Hurricane Sandy and six other 'October surprises'

James Hickling, and his son Noah, 10, jump away from the over wash in the Chic's Beach section of Virginia Beach, Va, on Monday morning, Oct. 29, 2012, as the effects of Hurricane Sandy lash the coast. Hurricane Sandy continued on its path Monday, as the storm forced the shutdown of mass transit, schools and financial markets, sending coastal residents fleeing, and threatening a dangerous mix of high winds and soaking rain.

Hurricane Sandy and six other 'October surprises'

As Hurricane Sandy bears down on the East Coast, many commentators have called it an "October surprise" from Mother Nature. The term refers to a last-minute announcement that could affect a presidential campaign. Here are six other October surprises.

Storified by Digital First Media · Mon, Oct 29 2012 11:25:55

As Hurricane Sandy bears down on the East Coast, many commentators have called it an "October surprise" from Mother Nature. The term refers to a last-minute announcement that could affect a presidential campaign. 
Here are six other October surprises which did - and didn't - happen.

1972: Peace in Vietnam

Henry A. Kissinger shown in 1973 file photo. (AP Photo)
On Oct. 26, 1972, 12 days before the Nov. 7 election, President Nixon's national security adviser, Henry Kissinger, announced at a White House press conference that negotiations with the Vietnamese were going well. "We believe that peace is at hand," he said. Fighting ended in Vietnam the following year, but troops remained until 1975.

1980: Iranian hostages

Freed hostage Bruce Laingen makes ?V? signs as he steps from the first of four planes carrying the freed hostages to their official welcome in Washington on Tuesday, Jan. 27, 1981. (AP Photo)
After Islamic militants stormed the American Embassy in Iran, a group of 52 Americans were held hostage for more than a year. Republican nominee Ronald Reagan worried that the Iranians would release the hostages before the election, buoying President Carter, but in the end they were released just minutes after Reagan's inauguration on Jan. 20. Some have theorized that Reagan negotiated with the Iranians, but a 1992 Senate report found no evidence.
New York Times: "Meanwhile, Mr. Reagan's running mate, George Bush, was already discounting the political effect in the event that hostages are released before Nov. 4. ''Frankly, we've been concerned about it,'' Mr. Bush told several hundred students Monday in Bridgeport, Conn. Later, after an address before the Chamber of Commerce in Waterbury, Conn., he said that if Mr. Carter managed such an 'October surprise' most voters would probably wonder why he had not been able to do it sooner."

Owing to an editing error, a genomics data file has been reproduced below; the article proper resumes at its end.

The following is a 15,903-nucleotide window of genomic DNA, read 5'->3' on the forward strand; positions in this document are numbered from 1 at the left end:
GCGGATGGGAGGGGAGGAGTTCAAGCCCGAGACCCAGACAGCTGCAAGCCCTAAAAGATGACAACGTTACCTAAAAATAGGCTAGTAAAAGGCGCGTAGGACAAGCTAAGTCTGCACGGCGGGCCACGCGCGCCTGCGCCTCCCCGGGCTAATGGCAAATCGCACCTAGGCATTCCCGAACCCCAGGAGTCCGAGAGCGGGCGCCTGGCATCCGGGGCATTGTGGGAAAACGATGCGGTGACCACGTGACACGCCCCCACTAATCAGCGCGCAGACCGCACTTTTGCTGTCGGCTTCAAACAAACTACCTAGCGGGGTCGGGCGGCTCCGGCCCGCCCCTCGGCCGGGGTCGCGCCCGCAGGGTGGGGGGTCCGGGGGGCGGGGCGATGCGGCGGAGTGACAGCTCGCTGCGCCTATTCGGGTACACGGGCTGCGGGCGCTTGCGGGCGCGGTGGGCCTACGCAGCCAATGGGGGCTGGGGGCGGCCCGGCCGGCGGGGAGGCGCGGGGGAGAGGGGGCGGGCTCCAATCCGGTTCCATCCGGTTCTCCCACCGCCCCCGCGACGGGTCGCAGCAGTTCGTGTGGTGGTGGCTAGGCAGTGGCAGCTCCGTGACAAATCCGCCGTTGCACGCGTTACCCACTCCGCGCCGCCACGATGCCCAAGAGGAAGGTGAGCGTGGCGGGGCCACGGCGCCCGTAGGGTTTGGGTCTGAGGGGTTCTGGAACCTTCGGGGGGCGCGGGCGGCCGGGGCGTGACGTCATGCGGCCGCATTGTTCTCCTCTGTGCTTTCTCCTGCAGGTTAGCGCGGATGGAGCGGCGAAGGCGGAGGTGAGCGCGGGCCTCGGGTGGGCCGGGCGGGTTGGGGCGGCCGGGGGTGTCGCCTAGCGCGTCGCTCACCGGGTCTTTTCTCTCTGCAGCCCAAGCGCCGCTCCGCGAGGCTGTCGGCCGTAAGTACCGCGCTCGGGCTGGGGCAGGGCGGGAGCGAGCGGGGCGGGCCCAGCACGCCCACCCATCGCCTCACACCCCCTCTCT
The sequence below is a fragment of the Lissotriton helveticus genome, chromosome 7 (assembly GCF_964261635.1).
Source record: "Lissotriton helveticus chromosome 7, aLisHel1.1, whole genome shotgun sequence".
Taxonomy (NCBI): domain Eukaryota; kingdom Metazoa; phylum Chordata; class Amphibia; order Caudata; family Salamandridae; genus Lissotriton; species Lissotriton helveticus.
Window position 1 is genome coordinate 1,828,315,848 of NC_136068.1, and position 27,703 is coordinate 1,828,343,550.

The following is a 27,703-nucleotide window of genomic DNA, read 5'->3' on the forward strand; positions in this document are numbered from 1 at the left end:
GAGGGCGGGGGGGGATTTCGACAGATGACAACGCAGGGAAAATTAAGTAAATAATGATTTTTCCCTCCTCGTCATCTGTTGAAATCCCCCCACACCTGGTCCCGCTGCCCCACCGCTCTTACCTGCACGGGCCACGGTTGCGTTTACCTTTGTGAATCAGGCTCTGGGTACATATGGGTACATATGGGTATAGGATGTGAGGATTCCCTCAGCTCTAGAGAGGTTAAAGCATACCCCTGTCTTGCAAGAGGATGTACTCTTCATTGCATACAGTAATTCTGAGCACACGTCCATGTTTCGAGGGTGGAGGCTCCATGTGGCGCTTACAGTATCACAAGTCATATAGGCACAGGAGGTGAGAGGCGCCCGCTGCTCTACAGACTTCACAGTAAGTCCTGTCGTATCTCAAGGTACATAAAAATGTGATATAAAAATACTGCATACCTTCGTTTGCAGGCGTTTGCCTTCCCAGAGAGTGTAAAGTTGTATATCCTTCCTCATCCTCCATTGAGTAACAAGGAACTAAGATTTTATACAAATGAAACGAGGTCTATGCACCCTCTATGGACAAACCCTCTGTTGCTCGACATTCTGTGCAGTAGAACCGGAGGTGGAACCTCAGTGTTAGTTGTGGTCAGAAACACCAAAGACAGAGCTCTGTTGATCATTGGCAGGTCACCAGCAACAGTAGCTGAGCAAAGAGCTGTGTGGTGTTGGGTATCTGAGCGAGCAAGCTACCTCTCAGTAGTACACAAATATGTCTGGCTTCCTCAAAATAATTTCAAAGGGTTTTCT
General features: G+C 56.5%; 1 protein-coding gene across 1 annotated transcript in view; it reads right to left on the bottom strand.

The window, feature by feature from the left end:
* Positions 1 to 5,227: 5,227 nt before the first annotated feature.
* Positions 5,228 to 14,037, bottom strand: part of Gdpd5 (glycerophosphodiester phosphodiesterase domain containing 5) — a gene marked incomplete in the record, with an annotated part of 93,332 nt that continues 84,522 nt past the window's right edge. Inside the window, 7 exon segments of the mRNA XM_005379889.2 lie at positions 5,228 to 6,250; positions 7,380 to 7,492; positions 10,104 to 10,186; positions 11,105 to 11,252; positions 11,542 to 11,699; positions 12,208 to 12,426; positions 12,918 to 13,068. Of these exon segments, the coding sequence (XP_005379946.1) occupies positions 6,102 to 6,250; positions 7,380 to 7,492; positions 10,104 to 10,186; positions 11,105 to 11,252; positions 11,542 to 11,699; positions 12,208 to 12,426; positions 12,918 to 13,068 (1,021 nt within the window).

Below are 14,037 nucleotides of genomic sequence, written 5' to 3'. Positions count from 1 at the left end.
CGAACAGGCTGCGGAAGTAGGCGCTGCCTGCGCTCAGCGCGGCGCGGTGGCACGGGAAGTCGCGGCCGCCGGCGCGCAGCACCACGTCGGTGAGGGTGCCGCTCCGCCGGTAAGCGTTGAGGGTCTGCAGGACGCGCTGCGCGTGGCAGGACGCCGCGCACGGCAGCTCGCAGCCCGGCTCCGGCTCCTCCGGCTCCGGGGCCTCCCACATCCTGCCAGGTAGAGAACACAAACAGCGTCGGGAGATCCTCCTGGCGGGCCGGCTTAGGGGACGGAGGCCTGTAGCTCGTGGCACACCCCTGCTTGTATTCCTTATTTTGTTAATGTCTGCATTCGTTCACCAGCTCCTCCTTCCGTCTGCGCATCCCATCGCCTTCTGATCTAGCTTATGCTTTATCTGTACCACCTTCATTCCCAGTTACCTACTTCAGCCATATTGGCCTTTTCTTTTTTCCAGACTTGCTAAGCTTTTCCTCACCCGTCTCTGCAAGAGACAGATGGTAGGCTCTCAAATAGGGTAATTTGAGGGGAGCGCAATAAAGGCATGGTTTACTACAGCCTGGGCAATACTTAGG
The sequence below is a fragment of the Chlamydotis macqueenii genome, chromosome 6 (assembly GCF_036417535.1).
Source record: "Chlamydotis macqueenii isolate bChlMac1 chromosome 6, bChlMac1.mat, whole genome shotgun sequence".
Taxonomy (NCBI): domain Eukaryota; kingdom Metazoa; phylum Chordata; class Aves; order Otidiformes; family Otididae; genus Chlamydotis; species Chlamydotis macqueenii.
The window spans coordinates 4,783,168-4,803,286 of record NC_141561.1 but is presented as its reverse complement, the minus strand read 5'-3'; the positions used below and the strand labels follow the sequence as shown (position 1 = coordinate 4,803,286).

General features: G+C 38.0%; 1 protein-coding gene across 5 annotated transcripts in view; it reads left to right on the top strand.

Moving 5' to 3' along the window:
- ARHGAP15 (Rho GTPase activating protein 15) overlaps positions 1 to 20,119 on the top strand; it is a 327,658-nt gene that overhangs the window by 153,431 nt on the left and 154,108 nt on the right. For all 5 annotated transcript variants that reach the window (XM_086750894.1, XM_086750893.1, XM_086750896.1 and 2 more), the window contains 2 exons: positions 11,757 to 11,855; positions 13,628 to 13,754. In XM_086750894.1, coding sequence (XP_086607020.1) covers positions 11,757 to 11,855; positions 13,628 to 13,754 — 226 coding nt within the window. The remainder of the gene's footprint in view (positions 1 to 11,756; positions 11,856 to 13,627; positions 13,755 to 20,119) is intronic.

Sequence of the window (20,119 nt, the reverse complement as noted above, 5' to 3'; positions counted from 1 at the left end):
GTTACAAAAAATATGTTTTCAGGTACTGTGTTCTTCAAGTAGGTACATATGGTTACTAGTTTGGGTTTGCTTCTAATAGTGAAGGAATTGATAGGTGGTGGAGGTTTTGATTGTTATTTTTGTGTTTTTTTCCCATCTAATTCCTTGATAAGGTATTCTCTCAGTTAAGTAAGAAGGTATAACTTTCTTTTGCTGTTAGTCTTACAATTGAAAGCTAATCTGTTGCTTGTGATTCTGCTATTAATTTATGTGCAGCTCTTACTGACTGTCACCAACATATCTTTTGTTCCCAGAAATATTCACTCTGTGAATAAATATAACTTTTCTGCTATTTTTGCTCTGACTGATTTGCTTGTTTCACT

1992: Iran-Contra evidence

Secretary of Defense Caspar Weinberger in Washington, D.C. in February 1981. (AP Photo/Bob Daugherty)
On Oct. 30, 1992, four days before the Nov. 3 election, Independent Counsel Lawrence Walsh released an old note from former Defense Secretary Caspar Weinberger saying that George H.W. Bush supported at a key meeting the arms-for-hostages trade with Iran, undercutting Bush's argument that he was "out of the loop" on the Iran-Contra affair.
Boston Globe: "The precedent for an "October surprise" was set by Iran-contra special counsel Lawrence E. Walsh in 1992 when, four days before the presidential election, he filed an indictment of former Defense Secretary Caspar W. Weinberger that challenged President Bush's longstanding version of the scandal."

2000: Drunk-driving charges

(AP Photo/Eric Gay, File)
On Nov. 3, 2000, just days before the Nov. 7 election, a prominent Maine defense attorney told a reporter that Republican nominee George W. Bush had been arrested in that state in 1976 for drunk driving. Bush confirmed the arrest in a press conference, saying he had "made some mistakes" as a young man.
CBS Evening News: "Call it the October surprise a few days late. George W. Bush, riding a slim lead in most polls, was forced to admit something he hoped would never come out."

2004: Bin Laden video

(AP Photo/Al Jazeera via APTN)
On Oct. 29, 2004, four days before the Nov. 2 election, Arabic news channel Al Jazeera aired an undated video of Osama bin Laden. In the video, bin Laden told Americans that their security was "not in the hands of Kerry, nor Bush, nor al-Qaida." The video boosted the already highly visible issue of terrorism in the election.
Washington Post: "The spectral image that has haunted this presidential campaign finally surfaced last weekend on television with an attack ad of his own. All that was missing was the tag line: 'I am Osama bin Laden, and I approved this message.' Bin Laden's campaign video was quickly dubbed the 'October Surprise,' but the real surprise is something different: It is that, despite warnings by U.S. intelligence that al Qaeda was planning a pre-election attack, it hasn't happened."

2008: Obama's half-aunt

In this Tuesday, Nov. 24, 2009 photo, President Obama's aunt, Zeituni Onyango, speaks to The Associated Press during an interview in her home in Boston. (AP Photo/Josh Reynolds)
On Oct. 31, 2008, four days before the Nov. 4 election, it was reported that Zeituni Onyango, half-sister of Democratic nominee Barack Obama's father, was living illegally in Boston. A native of Kenya, Onyango sought political asylum in 2002 but was denied by an immigration judge in 2004. In 2010, Onyango was granted a waiver and allowed to remain in the U.S.

CNN: "Before we were talking about Barack Obama, he is dealing with what some are calling an October surprise. Dealing with a surprise report tonight involving his aunt. CNN has confirmed a report that Zeituni Onyango, his late father's sister is living in the United States illegally, four years after she was ordered to leave by an immigration judge."